Further evidence of 'slow mode' aggregates captured during the monitoring of polyelectrolyte powder dissolution kinetics


Monitoring the dissolution of dry polymers is of both practical and theoretical value. The data below show the dissolution of sodium polystyrenesulfonate (NaPSS) one of the original substances for which the 'slow mode' was reported. Using a recirculating system with light scattering (LS) and refractive index (RI) detectors in-line it is possible to monitor the kinetics of dissolution. The RI reports the total mass concentration of polymer in solution at each instant. It is seen in the inset that this quantity is unaffected by the dissolution solvent, and which type of inline filter is used. In contrast, the scattering in the different cases is dramatically different, so different, in fact, that the scattering intensities are given on a logarithmic scale. No matter what the type of filter all the samples, polyelectrolytes dissolving in pure water, show a burst of intensity at the outset before settling into a baseline level of scattering, whose intensity increases as filter pore size increases; again, this simply indicates that the smaller the filter the less amount of aggregates is left in solution. The time to settle down to the baseline most likely represents the time for the least stable of the aggregates to dissolve, the baseline representing 'stubborn', very slowly dissolving aggregates, which, at any rate, disappeared after several weeks. When dissolving in salt water, however, there is no trace of the aggregates, and the light scattering trace fully resembles the RI trace; the salt water aids in the very quick dissolution of the persistent aggregates that occur at very low ionic strength. The fact that the RI dissolution does not vary much under the different conditions suggests that the mass fraction of aggregates in the solution is very low, and was estimated in this case to be less than 5%.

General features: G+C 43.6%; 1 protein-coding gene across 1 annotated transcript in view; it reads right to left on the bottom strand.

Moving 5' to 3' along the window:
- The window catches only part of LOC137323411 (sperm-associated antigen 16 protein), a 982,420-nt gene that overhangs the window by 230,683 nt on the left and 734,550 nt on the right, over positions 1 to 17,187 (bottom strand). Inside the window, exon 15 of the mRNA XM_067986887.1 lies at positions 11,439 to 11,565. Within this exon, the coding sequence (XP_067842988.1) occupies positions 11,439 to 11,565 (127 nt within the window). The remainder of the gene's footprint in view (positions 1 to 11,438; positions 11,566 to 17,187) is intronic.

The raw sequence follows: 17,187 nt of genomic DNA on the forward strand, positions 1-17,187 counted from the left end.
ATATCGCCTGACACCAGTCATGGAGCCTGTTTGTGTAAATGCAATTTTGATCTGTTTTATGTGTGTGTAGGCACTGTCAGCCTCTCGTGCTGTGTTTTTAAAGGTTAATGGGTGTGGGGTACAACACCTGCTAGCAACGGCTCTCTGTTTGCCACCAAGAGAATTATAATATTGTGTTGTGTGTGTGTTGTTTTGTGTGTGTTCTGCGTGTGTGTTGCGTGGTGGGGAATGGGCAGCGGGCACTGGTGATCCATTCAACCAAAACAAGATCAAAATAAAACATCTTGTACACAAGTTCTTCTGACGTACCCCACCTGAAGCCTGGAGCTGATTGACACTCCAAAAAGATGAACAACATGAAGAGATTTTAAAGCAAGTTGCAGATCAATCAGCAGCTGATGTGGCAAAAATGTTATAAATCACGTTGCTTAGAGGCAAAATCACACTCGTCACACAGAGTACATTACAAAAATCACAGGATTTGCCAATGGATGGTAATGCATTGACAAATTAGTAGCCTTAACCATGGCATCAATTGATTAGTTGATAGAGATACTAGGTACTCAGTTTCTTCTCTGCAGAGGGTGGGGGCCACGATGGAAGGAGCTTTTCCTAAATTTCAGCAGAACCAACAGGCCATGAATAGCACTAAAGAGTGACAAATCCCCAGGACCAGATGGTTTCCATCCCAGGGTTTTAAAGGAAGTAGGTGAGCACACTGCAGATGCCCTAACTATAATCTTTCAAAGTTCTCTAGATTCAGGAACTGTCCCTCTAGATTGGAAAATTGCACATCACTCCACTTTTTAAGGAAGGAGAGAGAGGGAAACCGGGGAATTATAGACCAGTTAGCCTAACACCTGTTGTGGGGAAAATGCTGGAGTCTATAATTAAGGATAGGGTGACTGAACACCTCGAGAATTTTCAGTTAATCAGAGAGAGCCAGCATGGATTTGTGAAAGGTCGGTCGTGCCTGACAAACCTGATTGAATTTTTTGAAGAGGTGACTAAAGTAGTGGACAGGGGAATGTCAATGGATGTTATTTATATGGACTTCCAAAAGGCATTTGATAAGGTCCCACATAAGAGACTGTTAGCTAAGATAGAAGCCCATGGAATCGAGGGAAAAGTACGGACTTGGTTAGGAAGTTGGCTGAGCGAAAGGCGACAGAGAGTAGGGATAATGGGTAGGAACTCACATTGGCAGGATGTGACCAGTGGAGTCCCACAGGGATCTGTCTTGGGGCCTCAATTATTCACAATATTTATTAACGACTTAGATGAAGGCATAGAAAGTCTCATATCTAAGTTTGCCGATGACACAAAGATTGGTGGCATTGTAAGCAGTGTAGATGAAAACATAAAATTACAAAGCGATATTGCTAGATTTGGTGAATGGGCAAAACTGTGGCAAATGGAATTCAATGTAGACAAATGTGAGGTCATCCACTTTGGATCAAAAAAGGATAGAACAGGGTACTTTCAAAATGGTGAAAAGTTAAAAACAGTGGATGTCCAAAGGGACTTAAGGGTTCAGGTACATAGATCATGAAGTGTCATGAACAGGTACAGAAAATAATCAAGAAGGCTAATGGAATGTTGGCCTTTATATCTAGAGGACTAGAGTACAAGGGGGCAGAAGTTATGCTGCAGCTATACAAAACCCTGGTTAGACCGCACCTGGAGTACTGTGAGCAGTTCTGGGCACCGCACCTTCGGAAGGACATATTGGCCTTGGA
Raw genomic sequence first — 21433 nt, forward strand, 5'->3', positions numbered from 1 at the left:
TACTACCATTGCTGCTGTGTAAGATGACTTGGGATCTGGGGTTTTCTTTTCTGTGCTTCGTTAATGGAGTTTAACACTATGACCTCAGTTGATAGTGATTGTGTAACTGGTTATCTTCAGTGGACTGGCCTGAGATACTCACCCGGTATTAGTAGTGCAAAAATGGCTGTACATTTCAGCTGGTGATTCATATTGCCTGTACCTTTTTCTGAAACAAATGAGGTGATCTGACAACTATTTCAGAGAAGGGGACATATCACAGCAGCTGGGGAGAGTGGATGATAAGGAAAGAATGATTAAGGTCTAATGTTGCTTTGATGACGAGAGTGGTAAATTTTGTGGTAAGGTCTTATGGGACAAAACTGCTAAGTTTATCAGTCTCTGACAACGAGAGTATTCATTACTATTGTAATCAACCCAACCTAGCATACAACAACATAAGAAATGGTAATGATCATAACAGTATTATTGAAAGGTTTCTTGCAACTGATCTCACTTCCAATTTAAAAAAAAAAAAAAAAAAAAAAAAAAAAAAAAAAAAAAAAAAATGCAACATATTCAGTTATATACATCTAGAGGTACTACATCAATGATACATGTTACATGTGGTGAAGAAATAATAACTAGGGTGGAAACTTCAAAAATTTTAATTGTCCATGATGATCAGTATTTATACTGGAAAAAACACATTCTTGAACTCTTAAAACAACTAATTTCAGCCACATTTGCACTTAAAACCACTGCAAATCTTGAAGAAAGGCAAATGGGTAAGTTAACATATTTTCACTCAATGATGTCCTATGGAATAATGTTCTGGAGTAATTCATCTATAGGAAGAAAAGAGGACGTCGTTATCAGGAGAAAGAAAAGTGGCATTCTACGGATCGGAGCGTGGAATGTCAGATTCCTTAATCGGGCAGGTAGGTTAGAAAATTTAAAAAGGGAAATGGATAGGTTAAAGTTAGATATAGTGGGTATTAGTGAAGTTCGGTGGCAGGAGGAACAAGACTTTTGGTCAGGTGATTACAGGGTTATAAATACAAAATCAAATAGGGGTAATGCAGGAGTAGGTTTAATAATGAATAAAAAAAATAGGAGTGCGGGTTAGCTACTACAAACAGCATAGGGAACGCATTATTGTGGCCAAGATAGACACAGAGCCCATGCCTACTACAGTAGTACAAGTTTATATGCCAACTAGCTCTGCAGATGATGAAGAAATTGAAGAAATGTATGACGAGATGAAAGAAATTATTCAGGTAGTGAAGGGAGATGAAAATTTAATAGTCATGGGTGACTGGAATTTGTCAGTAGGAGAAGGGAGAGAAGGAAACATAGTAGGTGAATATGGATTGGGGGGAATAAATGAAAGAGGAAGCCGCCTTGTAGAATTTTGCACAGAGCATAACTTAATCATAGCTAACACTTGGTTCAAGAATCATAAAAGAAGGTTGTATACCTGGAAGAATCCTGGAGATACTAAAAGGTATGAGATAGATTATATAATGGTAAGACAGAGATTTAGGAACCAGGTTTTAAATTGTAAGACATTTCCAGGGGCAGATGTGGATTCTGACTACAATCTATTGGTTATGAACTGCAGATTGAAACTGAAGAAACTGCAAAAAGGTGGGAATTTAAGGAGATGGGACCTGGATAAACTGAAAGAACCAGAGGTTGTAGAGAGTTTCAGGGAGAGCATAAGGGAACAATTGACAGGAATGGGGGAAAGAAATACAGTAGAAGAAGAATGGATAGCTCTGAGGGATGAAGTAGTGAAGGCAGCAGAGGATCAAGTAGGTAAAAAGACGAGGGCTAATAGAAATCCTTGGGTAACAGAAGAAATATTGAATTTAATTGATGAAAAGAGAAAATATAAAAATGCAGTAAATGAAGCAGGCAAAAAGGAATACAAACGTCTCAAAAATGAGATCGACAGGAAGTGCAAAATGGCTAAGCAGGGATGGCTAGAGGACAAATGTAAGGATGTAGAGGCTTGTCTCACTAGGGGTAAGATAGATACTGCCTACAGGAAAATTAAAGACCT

(R. C. Michel, W. F. Reed, Biopolymers 2000, 53, 19-39)


Our references on Polyelectrolytes

 

1. I. M. Cuccovia; E. Feitosa; H. Chaimovich; L. Sepulveda; W. F. Reed, "Size, Electrophoretic Mobility and Ion Dissociation of Vesicles Prepared with Synthetic Amphiphiles," J. Phys. Chem. 1994, 94, 3722-3725.

2. C. E. Reed; W. F. Reed, "Monte Carlo Test of Electrostatic Persistence Length for Short Polymer Chains," J. Chemical Physics 1990, 92, 6916-6926.

3. S. Ghosh; X. Li; C. E. Reed; W. F. Reed, "Persistence Length and Diffusion Behavior of High Molecular Weight Hyaluronate", Biopolymers 1991, 30, 1101-1112.

4. X. Li; W. F. Reed, "Polyelectrolyte Properties of Proteoglycans", J. Chem. Phys. 1991, 94, 4568-4580.

5. C. E. Reed; W. F. Reed, "Monte Carlo Electrostatic Persistence Lengths Compared with Experimental and Theoretical Results", J. Chem. Phys. 1991, 94, 8479-8486.

6. W. F. Reed; S. Ghosh; G. Medjahdi; J. François, "Experimental Electrostatic Persistence Length Scaling Behavior for Variably Ionized Polyelectrolytes," Macromolecules 1991, 24, 6189-6198.

7. R. M. Peitzsch; M. Burt; W. F. Reed, "Evidence of Partial Draining for Linear Polyelectrolytes; Heparin, Chondroitin Sulfate and Polystyrene Sulfonate", Macromolecules 1992, 25, 806-815.

8. C. E. Reed; W. F. Reed "Monte Carlo Study of the Titration Behavior of Linear Polyelectrolytes", J. Chem. Phys. 1992, 96, 1609-1620.

9. R. M. Peitzsch; W. F. Reed, "High Osmotic Stress Behavior of Hyaluronate and Heparin", Biopolymers 1992, 32, 219-238.

10. S. Ghosh; R. M. Peitzsch; W. F. Reed, "Polyelectrolyte Aggregates and other Particles as the Origin of the 'Extraordinary' Diffusional Phase", Biopolymers 1992, 32, 1105-1122.

11. M. B. da Silva; I. Cuccovia; H. Chaimovich; M. J. Politi; W. F. Reed, "Electrostatic Properties of Zwitterionic Micelles", J. Phys. Chem. 1992, 96, 6442-6449.